Glen Knight

NYC Based IT Professional

Chef Convergence Overview

Whenever Chef runs on a node, a Convergence happens. There are 3 steps to a convergence. They can be a part of an automated workflow pipeline, or run manually.

Pre-convergance happens before Chef is run. It can be added using Chef Automate or Chef Workflow, it can be added manually, or using tools like Jenkins. This occurs before a node is configure, and is best practice to include a pre-convergence item before every Chef convergence. This step includes items such as lint tests. Lint tests run tools to analyze source code to identify stylistic problems, Food Critic is a tool for this when using Chef.

Convergence occurs when Chef runs on the node. It tests whether or not the defined resources are in the desired state. If they aren’t, Chef will change them as necessary to put them in the desired state, using a test and repair method. For example, if your resource to be installed is the Apache web server, Chef will first check to see if it is in the desired state of configuration. If it’s not, Chef will ensure the resource is put into the desired state. In other words, it will install the package.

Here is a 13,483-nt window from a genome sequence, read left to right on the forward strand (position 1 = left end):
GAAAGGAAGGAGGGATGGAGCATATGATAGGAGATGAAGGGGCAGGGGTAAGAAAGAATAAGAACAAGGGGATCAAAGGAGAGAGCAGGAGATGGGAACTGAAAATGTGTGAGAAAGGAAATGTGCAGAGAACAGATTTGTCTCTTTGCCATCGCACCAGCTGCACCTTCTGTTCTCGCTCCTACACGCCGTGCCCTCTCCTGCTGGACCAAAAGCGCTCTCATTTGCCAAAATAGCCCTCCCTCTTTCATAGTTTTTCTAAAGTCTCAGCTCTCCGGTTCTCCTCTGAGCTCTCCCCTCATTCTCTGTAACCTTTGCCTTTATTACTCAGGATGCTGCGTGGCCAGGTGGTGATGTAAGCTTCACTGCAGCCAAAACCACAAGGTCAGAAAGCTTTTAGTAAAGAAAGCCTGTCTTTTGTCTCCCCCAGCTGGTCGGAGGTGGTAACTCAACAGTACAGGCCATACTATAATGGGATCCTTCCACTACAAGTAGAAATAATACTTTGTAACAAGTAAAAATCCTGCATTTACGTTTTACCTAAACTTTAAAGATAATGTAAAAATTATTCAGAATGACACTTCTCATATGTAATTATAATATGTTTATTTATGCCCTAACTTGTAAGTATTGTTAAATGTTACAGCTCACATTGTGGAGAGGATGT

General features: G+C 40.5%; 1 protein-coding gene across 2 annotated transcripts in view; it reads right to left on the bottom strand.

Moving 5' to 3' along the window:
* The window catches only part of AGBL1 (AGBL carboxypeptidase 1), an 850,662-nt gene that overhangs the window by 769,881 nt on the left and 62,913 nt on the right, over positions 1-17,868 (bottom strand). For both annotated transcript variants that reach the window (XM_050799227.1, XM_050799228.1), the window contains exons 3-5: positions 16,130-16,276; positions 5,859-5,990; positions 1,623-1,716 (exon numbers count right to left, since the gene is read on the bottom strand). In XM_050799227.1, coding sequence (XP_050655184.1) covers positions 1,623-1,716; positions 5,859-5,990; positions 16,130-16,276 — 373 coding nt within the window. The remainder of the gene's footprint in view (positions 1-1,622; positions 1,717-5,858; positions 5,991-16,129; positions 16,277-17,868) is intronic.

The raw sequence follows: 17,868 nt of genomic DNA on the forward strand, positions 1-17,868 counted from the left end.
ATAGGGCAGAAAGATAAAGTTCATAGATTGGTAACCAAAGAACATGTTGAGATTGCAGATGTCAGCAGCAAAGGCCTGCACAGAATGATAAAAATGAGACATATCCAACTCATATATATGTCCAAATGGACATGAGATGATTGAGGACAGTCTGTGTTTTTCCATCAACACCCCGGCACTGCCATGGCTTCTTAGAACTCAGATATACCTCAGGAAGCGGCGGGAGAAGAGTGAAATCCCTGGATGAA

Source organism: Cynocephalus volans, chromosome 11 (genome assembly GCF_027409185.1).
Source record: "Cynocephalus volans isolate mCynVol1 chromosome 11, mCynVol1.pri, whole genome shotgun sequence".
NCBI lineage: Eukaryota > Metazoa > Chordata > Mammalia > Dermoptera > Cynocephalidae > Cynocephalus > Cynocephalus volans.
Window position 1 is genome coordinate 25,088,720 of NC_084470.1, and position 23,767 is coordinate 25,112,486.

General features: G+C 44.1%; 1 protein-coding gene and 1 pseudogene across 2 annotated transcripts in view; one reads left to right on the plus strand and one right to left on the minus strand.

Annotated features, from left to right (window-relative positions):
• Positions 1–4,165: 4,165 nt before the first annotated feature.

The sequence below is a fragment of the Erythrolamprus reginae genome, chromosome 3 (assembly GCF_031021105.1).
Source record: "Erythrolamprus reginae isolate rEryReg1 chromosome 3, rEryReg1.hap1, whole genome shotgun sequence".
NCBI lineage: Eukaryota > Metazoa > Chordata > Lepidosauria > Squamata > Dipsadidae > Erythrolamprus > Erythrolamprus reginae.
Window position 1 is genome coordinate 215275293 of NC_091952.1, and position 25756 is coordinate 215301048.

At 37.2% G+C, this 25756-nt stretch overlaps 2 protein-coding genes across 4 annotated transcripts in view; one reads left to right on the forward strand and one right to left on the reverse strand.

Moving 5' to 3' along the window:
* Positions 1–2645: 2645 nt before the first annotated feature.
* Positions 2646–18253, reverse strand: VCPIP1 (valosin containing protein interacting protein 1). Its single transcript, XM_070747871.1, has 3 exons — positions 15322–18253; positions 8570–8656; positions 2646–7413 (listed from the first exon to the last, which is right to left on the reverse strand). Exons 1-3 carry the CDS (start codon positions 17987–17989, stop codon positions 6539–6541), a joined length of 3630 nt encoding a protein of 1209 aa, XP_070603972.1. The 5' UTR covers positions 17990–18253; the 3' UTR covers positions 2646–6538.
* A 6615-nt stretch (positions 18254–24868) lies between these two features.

It is important to note that this occurs on the node itself. Providers do the work to enforce the desired configuration. They are what the resources map to on the node, for example, on a Red Hat machine, the package resource maps to a yum command, and an apt command on a Debian based machine.

Another important fact to remember is that Chef is idempotent. Idempotency is demonstrated by the fact that Chef can be run over and over again without modification to the configurations if the configurations are in place.

Post-Convergance, Chef will run tests and verify a node is in the desired state of configuration. These tests are known as Unit Testing.

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